August 15, 2008
Globe and Mail
If anyone still needs a reason why the police can't be trusted to be objective about the safety of tasers, consider that the manufacturer of the electric stun gun is a major financial backer of a Canadian police chiefs conference this month. Taser International is a platinum sponsor, which means it gave $25,000. Banners will praise its name. Delegate kits will sing of its wonders.
Imagine that Health Canada were to hold a conference sponsored by the manufacturer of a controversial drug currently under review. There would be outrage. How could the body that reviews drug safety accept money from drug manufacturers? It would not be done.
Yet that is similar to what the Canadian Association of Chiefs of Police is doing. It is currently reviewing taser safety. If that review concludes that tasers are more dangerous than previously thought, police forces across Canada would have no choice but to make drastic changes to their taser policies. At the moment, those policies generally allow police to use tasers even where no major threat of physical harm exists. The policies couldn't exist in their present form if the police accepted that tasers can kill people. In spite of the 22 deaths in the past five years in Canada that followed police taser use, police forces still teach their members that tasers don't kill. (That teaching, in the face of those deaths, is reason enough not to trust the police to be objective about tasers.)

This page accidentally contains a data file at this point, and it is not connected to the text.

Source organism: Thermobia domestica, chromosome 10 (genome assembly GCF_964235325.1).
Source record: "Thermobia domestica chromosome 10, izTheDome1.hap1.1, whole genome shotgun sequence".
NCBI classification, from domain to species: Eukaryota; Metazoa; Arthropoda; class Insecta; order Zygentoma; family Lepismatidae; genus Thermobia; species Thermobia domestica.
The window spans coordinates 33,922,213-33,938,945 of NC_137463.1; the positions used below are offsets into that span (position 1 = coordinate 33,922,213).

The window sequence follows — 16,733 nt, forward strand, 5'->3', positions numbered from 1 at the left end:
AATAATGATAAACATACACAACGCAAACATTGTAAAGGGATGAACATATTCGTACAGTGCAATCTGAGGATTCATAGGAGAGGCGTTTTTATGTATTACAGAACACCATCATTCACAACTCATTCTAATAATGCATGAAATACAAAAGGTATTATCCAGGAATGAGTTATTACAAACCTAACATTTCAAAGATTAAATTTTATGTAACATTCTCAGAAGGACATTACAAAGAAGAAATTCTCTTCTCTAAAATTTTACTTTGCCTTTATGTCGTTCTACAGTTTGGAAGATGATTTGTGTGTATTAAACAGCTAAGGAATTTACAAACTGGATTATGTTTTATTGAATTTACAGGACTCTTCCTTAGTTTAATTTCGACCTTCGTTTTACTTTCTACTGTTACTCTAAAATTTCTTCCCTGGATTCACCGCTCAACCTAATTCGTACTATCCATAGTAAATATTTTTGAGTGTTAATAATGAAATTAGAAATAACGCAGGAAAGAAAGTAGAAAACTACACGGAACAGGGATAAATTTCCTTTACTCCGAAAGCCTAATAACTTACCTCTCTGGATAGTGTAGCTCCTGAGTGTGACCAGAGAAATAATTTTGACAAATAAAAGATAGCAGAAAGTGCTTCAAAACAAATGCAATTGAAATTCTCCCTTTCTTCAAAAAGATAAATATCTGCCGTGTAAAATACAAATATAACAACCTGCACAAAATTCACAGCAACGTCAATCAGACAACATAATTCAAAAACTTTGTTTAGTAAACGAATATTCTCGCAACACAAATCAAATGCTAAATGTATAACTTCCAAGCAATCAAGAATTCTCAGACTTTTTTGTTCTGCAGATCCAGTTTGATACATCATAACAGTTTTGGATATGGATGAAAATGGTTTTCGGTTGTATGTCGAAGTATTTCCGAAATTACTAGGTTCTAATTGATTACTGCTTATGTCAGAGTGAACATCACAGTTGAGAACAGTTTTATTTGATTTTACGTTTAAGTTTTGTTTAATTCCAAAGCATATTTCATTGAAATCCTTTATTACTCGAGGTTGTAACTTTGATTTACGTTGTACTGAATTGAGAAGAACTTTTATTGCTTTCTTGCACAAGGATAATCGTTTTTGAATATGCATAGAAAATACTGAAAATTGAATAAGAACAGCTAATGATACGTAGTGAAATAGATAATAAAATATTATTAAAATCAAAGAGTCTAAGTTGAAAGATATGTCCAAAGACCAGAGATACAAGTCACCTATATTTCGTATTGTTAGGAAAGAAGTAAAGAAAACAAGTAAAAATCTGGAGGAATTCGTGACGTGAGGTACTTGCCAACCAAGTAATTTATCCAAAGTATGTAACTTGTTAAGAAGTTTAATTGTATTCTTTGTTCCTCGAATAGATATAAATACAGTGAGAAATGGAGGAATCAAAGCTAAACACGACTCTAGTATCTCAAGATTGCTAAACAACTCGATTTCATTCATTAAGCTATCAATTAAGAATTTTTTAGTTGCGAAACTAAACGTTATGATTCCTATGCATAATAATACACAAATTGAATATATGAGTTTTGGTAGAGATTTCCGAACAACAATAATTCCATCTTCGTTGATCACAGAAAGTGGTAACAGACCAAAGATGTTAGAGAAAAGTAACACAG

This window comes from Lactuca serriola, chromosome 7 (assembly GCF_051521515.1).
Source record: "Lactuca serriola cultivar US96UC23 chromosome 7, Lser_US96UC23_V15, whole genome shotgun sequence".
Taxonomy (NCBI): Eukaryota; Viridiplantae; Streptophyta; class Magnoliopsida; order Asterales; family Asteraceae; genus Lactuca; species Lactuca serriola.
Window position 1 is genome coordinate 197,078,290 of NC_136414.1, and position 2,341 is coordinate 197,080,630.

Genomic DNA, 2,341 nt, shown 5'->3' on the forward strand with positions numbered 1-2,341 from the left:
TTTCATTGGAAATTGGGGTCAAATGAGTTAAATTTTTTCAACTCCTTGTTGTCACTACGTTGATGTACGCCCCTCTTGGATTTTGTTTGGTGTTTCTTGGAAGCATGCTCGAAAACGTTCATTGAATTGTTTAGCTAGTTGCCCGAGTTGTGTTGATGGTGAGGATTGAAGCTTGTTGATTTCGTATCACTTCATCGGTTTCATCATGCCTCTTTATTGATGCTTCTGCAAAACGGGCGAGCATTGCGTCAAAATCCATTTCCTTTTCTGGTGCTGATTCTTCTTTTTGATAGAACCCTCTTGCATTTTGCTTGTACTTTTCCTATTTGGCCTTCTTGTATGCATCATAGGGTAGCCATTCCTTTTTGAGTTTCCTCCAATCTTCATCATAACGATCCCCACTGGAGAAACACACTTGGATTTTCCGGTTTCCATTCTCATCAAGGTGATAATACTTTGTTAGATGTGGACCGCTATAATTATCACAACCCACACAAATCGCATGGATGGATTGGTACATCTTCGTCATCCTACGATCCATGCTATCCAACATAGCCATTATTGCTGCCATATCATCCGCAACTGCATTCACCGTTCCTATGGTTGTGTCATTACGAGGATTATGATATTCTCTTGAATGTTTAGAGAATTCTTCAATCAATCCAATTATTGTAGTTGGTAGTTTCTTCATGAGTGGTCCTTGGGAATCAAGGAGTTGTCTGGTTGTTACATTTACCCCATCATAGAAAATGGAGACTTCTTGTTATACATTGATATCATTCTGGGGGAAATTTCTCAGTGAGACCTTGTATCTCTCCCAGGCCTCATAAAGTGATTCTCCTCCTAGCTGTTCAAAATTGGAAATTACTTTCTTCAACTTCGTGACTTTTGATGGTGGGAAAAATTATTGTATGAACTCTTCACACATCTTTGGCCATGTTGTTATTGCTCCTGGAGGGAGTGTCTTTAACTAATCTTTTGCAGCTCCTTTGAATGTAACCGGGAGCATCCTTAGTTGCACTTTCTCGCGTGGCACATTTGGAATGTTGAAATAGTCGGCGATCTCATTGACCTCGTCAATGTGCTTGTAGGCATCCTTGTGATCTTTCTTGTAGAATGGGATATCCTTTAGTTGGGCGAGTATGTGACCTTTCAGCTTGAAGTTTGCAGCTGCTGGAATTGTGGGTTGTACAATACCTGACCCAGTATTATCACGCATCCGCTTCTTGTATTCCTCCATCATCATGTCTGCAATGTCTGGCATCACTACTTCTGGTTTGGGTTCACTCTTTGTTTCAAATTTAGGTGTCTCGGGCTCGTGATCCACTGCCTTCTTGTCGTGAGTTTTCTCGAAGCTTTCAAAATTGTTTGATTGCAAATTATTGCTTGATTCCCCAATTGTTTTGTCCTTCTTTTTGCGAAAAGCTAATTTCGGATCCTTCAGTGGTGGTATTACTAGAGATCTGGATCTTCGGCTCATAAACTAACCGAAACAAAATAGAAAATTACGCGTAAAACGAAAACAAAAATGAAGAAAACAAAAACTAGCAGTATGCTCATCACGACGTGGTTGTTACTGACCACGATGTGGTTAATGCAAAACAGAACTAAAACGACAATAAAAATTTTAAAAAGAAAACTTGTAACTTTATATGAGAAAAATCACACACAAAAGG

The coziness between Taser International and the police stinks. One of the authors of a 2005 study on tasers by the Canadian Police Research Centre (the research arm of the police chiefs) was Sergeant Darren Laur of the Victoria Police, who had received several payments from Taser International since 1999, including stock options for a holstering system he helped design for the taser. And over at least the past five years, the company has been a sponsor of many police chiefs' conferences, and contributed an estimated $100,000, according to Peter Cuthbert, the association's executive director. This relationship fuels public cynicism about the police.
Mr. Cuthbert doesn't deny that the public believes police are in a conflict of interest. "Oh, there's a perception there," he says. But "nobody says you have to buy that product from them."
This conflict of interest is not only perceived; it's real and direct. While the police chiefs don't directly determine policy for individual chiefs or police forces, and have no power to impose their views on anyone, in practice their research provides the foundation for taser policies around Canada.
That foundation has been fatally eroded. The police chiefs' blatant coziness with the manufacturer of the electric stun guns makes clear that elected representatives and other civilian authorities, and not the police themselves, need to redraw taser-use policies around the country.
WELCOME to TRUTH ... not TASERS
Friday, August 15, 2008
August 15, 2008